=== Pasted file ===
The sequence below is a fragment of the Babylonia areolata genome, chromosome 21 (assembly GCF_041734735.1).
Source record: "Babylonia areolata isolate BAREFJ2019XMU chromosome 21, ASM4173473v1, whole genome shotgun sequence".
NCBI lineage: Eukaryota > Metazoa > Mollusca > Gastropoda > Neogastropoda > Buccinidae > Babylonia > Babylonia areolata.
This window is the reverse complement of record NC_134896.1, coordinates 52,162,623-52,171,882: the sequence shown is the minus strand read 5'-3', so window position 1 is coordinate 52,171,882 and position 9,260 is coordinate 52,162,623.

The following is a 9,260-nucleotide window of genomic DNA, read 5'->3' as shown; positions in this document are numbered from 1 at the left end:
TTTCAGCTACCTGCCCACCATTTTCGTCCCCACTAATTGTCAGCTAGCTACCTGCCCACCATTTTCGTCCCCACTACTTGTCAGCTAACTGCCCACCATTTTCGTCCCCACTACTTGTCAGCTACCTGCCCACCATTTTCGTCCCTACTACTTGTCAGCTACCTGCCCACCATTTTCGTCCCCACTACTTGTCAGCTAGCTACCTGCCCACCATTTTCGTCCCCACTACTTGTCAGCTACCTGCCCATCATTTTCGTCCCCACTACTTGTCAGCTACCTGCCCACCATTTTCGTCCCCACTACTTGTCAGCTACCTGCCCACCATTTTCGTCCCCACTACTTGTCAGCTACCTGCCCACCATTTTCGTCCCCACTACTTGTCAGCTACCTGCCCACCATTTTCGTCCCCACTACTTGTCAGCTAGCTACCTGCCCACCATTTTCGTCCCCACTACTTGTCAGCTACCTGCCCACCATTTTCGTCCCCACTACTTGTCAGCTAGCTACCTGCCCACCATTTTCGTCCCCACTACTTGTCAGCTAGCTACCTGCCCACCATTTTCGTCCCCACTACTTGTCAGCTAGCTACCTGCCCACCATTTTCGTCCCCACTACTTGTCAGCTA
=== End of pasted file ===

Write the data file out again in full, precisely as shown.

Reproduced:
The sequence below is a fragment of the Babylonia areolata genome, chromosome 21 (assembly GCF_041734735.1).
Source record: "Babylonia areolata isolate BAREFJ2019XMU chromosome 21, ASM4173473v1, whole genome shotgun sequence".
NCBI lineage: Eukaryota > Metazoa > Mollusca > Gastropoda > Neogastropoda > Buccinidae > Babylonia > Babylonia areolata.
This window is the reverse complement of record NC_134896.1, coordinates 52,162,623-52,171,882: the sequence shown is the minus strand read 5'-3', so window position 1 is coordinate 52,171,882 and position 9,260 is coordinate 52,162,623.

The following is a 9,260-nucleotide window of genomic DNA, read 5'->3' as shown; positions in this document are numbered from 1 at the left end:
TTTCAGCTACCTGCCCACCATTTTCGTCCCCACTAATTGTCAGCTAGCTACCTGCCCACCATTTTCGTCCCCACTACTTGTCAGCTAACTGCCCACCATTTTCGTCCCCACTACTTGTCAGCTACCTGCCCACCATTTTCGTCCCTACTACTTGTCAGCTACCTGCCCACCATTTTCGTCCCCACTACTTGTCAGCTAGCTACCTGCCCACCATTTTCGTCCCCACTACTTGTCAGCTACCTGCCCATCATTTTCGTCCCCACTACTTGTCAGCTACCTGCCCACCATTTTCGTCCCCACTACTTGTCAGCTACCTGCCCACCATTTTCGTCCCCACTACTTGTCAGCTACCTGCCCACCATTTTCGTCCCCACTACTTGTCAGCTACCTGCCCACCATTTTCGTCCCCACTACTTGTCAGCTAGCTACCTGCCCACCATTTTCGTCCCCACTACTTGTCAGCTACCTGCCCACCATTTTCGTCCCCACTACTTGTCAGCTAGCTACCTGCCCACCATTTTCGTCCCCACTACTTGTCAGCTAGCTACCTGCCCACCATTTTCGTCCCCACTACTTGTCAGCTAGCTACCTGCCCACCATTTTCGTCCCCACTACTTGTCAGCTA